Belfast Telegraph

RHI: 'Eyebrows raised' over inquiry solicitor's advisory role at Department for Economy

The appointment of the solicitor to the RHI inquiry to a high-level post advising the department most centrally involved in the scandal
The appointment of the solicitor to the RHI inquiry to a high-level post advising the department most centrally involved in the scandal "raised eyebrows" in Stormont, says journalist Sam McBride.
Suzanne Breen

By Suzanne Breen

The appointment of the solicitor to the RHI inquiry to a high-level post advising the department most centrally involved in the scandal "raised eyebrows" in Stormont, says journalist Sam McBride.

Patrick Butler, described as the "beating heart" of the inquiry, took up the position in the Department for the Economy (DfE) in the summer.

The journalist says that although the move was entirely within the rules it caused debate in Stormont.

"In summer 2019, as the inquiry was finalising its report and preparing right of reply letters to those it would criticise, Butler took up a high-level post advising the department most centrally involved in RHI - the Department for the Economy (DfE)," McBride writes.

"For half of the week he was working in the inquiry and for the remainder he was in Stormont, acting as a senior legal adviser to DfE." The solicitor's new role was "on a temporary and part-time basis" and was "completely separate from RHI and energy-related matters".

However, McBride writes: "But even without being involved in anything RHI-related, the idea that a critical figure in the multi-million-pound inquiry investigating a departmental disaster would move to work for that department before the inquiry had even finished was problematic, at least in public relations terms. One civil servant said, 'In terms of how it's perceived, it doesn't look good. There's a lot of talk about it within the civil service'."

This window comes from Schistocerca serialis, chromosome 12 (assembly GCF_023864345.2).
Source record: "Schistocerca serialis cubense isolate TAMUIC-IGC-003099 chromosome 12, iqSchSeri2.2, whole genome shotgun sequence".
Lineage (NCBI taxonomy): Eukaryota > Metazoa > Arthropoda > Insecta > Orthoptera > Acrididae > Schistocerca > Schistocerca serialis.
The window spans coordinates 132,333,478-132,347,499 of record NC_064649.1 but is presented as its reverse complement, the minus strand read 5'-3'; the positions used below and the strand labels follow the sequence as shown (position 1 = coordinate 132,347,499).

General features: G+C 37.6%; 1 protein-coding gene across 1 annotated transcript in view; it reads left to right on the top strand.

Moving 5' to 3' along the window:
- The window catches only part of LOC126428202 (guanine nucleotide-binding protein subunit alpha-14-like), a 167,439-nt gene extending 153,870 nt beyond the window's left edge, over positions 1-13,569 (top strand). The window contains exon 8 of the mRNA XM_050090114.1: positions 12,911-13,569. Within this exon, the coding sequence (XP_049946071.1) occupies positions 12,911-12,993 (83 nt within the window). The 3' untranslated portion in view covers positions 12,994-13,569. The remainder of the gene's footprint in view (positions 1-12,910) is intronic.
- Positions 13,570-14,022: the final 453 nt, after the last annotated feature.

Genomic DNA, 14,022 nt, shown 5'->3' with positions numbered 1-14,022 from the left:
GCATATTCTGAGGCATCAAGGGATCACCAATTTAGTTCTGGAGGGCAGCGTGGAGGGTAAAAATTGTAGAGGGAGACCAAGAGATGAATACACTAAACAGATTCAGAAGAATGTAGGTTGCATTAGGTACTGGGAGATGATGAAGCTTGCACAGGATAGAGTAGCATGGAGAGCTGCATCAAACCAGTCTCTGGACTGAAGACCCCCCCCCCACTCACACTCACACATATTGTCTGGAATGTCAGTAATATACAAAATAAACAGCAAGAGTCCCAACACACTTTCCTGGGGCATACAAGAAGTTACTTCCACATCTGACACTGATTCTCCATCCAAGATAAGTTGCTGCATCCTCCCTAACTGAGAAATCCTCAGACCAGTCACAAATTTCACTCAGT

McBride says that Mr Butler's move was not announced by the RHI inquiry but was confirmed by it in response to questions after a source contacted him.

"As with several members of the inquiry's staff, Butler was a civil servant - working as a lawyer in the Departmental Solicitor's Office (DSO) - who had been seconded to the inquiry for its duration," he writes.

"The inquiry said that Butler had been a staff member of the DSO throughout, in the same manner as with the public inquiry into historical institutional abuse, and 'the inquiry chairman and the departmental solicitor were aware of this from the outset and were satisfied that robust measures were put in place to address any possible concerns about an actual, or perceived, conflict of interest. Ethical walls have been put in place to avoid any such conflict. Patrick Butler has not worked on any RHI-related work in his new role with the DSO'."

The journalist writes: "The Department of Finance, within which the DSO sits, said that Butler had been appointed 'on a temporary and part-time basis, to a legal advisory post which deals with DfE' but that the role was 'completely separate from RHI and energy-related matters'."

The Department of Finance, which deals with the appointment of departmental solicitors, last night said: "Patrick Butler is in a legal advisory post which deals with Department for the Economy on a part-time basis.

"This post is advising on a range of DfE areas which are completely separate from RHI and energy related matters. The Departmental Solicitor's Office put in place robust mechanisms to avoid any potential or perceived conflict of interest."

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